Give people time to get back into their homes and to restart. They're not ready to coach while they're in shelters and hotel rooms, or hospitals, or funeral homes.

This is not a suggestion to capitalize on misery. It's a reminder that coaching helps people, so don't pull back, thinking they won't want you. Don't bombard people with sales offers. Do be willing to listen. Do be willing to help, if you can. Be willing to waive or lower a fee for some clients.

One helpful way to reframe a disaster is to focus on the people who help, because they inspire us. Coaches can also be helpers when people are ready to think about what they want the rest of their lives to be like.

In this age of disasters, coaching is needed more than ever. You're needed more than ever.

Get a free Become a Coach eBook here.

 

Topics: Coaching, coaching school, become a coach, coaching clients, 9/11, reasons to become a coach, free ebook

ICF Credential vs. IAC Life Coach Certification

Posted by Julia Stewart

certified_coach_goldribbon.jpgI interviewed my friend and colleague, Donna Steinhorn, IAC MMC, ICF PCC, on the difference between ICF and IAC life coach certification. Unfortunately, the recording was no good, which is one of the of the many reasons that attending live is always the best policy.

The feedback from coaches who attended the interview has been awesome. So I'm going to add a few highlights here, in case you missed it.

The two organizations, themselves, are of course, the ultimate authorities on what they do and they change their policies from time to time. So if you're looking for highly detailed info, visit their respective web sites. The ICF's is coachfederation.org and the IAC's is certifiedcoach.org.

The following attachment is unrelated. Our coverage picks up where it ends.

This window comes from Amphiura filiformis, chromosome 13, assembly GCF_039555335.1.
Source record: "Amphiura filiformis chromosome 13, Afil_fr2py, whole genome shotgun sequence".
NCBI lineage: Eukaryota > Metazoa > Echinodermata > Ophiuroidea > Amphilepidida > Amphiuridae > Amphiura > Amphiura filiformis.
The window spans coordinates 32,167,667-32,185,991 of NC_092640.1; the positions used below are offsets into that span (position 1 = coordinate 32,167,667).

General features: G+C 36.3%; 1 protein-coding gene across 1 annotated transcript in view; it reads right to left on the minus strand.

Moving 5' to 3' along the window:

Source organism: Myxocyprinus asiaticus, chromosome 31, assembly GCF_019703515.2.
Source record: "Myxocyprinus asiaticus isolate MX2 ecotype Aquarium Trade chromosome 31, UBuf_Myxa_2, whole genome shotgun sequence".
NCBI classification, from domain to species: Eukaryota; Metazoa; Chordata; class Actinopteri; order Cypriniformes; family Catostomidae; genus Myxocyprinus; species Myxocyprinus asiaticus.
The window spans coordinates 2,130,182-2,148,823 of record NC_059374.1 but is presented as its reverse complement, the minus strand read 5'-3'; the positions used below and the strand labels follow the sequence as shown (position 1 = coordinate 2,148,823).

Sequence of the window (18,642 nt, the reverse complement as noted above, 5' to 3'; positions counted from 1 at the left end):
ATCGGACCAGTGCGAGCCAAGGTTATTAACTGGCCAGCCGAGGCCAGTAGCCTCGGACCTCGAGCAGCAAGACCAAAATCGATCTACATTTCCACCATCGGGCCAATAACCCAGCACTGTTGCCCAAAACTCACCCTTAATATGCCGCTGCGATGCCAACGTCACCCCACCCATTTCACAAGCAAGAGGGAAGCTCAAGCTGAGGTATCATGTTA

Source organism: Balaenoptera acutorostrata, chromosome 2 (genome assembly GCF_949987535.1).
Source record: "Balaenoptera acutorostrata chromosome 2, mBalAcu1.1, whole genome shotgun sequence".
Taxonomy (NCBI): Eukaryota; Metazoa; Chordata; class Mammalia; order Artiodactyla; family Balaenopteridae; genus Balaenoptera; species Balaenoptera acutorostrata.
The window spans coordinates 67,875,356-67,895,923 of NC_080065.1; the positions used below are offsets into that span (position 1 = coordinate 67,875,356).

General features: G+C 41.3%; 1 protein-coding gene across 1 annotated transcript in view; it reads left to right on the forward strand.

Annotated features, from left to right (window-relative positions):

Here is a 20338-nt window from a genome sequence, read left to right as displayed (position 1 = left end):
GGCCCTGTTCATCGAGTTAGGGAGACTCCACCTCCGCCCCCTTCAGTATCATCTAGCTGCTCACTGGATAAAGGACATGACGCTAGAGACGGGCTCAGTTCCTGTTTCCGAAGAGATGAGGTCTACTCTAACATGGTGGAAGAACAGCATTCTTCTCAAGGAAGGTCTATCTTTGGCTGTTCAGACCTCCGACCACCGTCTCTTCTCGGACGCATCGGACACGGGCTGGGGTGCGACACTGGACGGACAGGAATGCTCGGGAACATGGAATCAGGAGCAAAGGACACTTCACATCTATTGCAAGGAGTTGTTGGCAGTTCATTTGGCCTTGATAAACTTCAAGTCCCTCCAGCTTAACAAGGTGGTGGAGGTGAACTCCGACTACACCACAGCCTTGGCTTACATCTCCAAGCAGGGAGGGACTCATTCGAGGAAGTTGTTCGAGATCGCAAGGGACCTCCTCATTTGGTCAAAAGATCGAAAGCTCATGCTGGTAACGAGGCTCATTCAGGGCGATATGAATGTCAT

Donna has been deeply involved in coach training and certification for many years and is one of only a handful of coaches who have both ICF and IAC coach certifications, which is why I chose her for this interview ~ that, and the fact that Donna is fun to talk with.

Both Donna and I have been on the coach training and certification bandwagon for eternity (Donna is a member of SCM's Board of Advisers) - and we're both rebels, so we have a shared skepticism, as well as support of these two leading professional organizations and their respective credentialing processes.

We began our conversation by noting that there are limitations to both ICF and IAC coach certifications. Each has its own coaching competencies (or masteries, as the IAC calls theirs). Each definitely has its own coaching style, which you need to be able to demonstrate. Neither style encompasses every possible way to coach brilliantly; they're just doing the best they can.

So why are there two professional coaching organizations and certifications? Actually, there are zillions of them - some completely bogus - but these currently are the most respected. Oddly, the same man, Thomas J. Leonard, the 'Father of Professional Coaching', founded both the IAC and ICF. Thomas founded the ICF in 1995 and later, the IAC in 2003, just before he passed away.

ICF credentialing, as it's called, emphasizes coach training, mentoring and experience, as well as an online test and demonstration of coaching skill. Thomas sought to streamline the process of certification with the IAC, which emphasizes the results of coach training, mentoring and experience, rather than the documentation of it. This makes the IAC certification process a bit simpler, but it's by no means easier, because coaches need to demonstrate masterful coaching skills. Only about 25% of coaches who apply for IAC Coach Certification pass on the first try.